At 65, retired professional wrestler Harley Race (6’ 3, 240 pounds) still looks like grandfather-kick ass. His face resembles a plate of steak and eggs with a side of uncooked pork sausage. In his glory years in the 1970s and early 80s, Race wore his mutton chops connected to his moustache, the “commodore” look. Combined with his kinky, widow-peaked hair line, Race just about managed to stand our among the blond muscle men and pretty boys of the era. Race is not pretty. Even when he was “Handsome” Harley Race in the mid-sixties with a shorn kisser and bad bleach job, he still appeared much as he does today – a slightly craggy, slightly blank, slightly gormless bricklayer,
His body has been a remarkably consistent vehicle for him since his debut nearly half-a-century ago. The torso is long, thick, and shaped as though extruded from a large, municipal water pipe. He is not fat, but there is very little in the way of definition. His arms and legs are cardboard tubes tapering into stubs of ham. Harley Race is built for pro-wrestling as though it were a “real” competitive sport. Meaning, if he were to take on real or “shoot” matches, he could stand up to 60 minutes of being beaten about and probably win. (He is a talented “hooker,” although never an amateur athlete.). As it stands, Race’s body is, in some ways, overqualified. Hitting Race with a fist to his midsection must be like punching a water bed filled with sand.
Watching archive matches of his best days, the more intense episodes involve his face getting significantly bloodied. The odd thing, it didn’t seem an unnatural “look” for him. The blood added definition, like a coat of lacquer. His movements, too, suggest a something other than a human being going through the motions of exercise. He was clumpy but also lithe. When he used his big knee on the head of an opponent the feat was performed as if by hydraulics and pulleys; a snap of the tendon against ligament, driven by coiled hunks of farm muscle. The motions were cruel the way threshing machines can be cruel, which is to say that the malice was in the interpretation of the act rather than the intention.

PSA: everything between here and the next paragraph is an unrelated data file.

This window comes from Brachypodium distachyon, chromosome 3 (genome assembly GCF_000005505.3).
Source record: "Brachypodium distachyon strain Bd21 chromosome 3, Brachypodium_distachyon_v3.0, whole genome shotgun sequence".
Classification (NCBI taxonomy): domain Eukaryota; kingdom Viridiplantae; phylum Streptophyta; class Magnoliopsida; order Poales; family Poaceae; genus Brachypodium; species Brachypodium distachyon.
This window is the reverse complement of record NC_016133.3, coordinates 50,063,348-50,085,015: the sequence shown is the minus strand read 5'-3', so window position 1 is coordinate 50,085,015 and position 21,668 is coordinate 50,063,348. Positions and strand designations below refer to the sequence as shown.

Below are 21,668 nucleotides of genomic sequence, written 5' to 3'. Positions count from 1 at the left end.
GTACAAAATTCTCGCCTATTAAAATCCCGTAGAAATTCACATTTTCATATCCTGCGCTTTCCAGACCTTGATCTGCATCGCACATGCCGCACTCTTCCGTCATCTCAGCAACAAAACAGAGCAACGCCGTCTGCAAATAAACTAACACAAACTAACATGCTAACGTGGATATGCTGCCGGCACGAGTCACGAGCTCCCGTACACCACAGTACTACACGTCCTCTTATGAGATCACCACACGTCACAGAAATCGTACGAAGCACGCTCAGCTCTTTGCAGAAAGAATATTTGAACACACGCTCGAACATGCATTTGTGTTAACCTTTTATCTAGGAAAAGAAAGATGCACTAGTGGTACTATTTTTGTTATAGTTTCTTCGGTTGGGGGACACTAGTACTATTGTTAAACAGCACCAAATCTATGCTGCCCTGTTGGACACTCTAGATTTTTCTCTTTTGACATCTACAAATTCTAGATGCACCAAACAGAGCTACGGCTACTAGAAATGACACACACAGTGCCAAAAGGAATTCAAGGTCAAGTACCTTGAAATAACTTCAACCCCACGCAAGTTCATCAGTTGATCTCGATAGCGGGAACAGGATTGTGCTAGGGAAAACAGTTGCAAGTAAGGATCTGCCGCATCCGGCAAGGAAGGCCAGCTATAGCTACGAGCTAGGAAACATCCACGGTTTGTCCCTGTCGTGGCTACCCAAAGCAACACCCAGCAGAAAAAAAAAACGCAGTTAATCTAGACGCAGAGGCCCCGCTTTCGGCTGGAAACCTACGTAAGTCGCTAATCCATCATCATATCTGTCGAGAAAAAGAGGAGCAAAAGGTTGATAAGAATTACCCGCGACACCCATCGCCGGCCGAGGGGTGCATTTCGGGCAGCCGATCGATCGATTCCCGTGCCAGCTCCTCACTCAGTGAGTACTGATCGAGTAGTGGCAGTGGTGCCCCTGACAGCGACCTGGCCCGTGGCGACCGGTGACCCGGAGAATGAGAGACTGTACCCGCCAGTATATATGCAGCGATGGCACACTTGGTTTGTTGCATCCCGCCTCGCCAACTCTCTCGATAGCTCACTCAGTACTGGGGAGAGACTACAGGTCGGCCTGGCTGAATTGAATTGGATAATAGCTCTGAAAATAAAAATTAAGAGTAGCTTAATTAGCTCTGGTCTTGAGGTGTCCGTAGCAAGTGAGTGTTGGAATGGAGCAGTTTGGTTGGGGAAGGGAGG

Often Race would be brought forward to fight a man on the other side of the flamboyance scale, often a blond like Ric Flair or Dusty Rhodes. The contrast could not have been more stark. Race’s lack of apparent charisma, when placed alongside the candied radiance of the sons of Gorgeous George (even if Dusty seemed to have a body constructed from white trash bags filled with whipped cream), seemed to transform into something else. An aura of raw, joyless earnestness acted as an inner beacon to call attention to his presence. The average slob might be hard-pressed not to root for Race on some level. He would break the pretty face or tear the gold away from the underserved. A mean, cheating braggart though he may be, Race was that house-cleaning, hell-fire reformation preacher who would make you feel remorse for your sins, in this case, the sin of pride, the sin of glamour represented by the elegantly robed Flair.
Race is that part of American culture that, while admitting to large portion of the arrogance of manifest destiny, abhors anything that smacks of effeminate leisure. Watch a Race promo from the 1980s. The gargling, exasperate Race searches, struggles for, and usually fails to find the correct words. Why? He is not a man of words. Words themselves are products of the same leisure culture that created the hated Flair. In this regard, Race was unusual among the various world champions in the 80s. Consider Flair, Hogan, Bockwinkle, or the painfully uncharismatic champions like Backlund and Gagne, each had a clear, pathos-driven rhetoric which could get at the heart of his character Flair was the classic braggadocio; Hogan, a circus muscle man with some adolescent concept of “cool”; Bockwinkle was the man above it all, the businessman grappler. But Race couldn’t sell those angles. Clearly uncomfortable with a mic in front of him, Race would chew on words, twist and writhe trying to get the sentences to happen. In an industry where the promotional interview is as important as the ring work, Race seemed to have no recourse but to slightly hyper-ventilate or to repeat previous utterances.
A common theme in a Race promo is money. Often his complaints revolved around money being extracted from him, either by the promotion or a wrestler in particular. One particularly amusing promo has Race standing before a suitcase filled with money and his championship belt. He announces that he will give $25,000 to anyone who could end the career of rival Ric Flair. At one point he goes so far as to beg “Would someone take the damn money!” The money aspect may have been a genuine concern. As wrestling was a regional affair prior to the 1990s, Race would have had to spend 200-plus days on the road every year to earn anything resembling the income he (and other champions) bragged about. These were the days before nation-wide exposure and big endorsement contracts provided the professional wrestler with something resembling wealth. Indeed, the working class demographic of the professional wrestling fan is a well known talking point among pop culture analysts. Race’s appeal over the years has to do with the fact that he represents a non-fantasy; a big, strong, hunk muscle, of no discernable shape or form and allied with bad intentions, aimed at the very fantasies represented by the “pretty-boys” and egoists who make up the rosters of most pro wrestling organizations.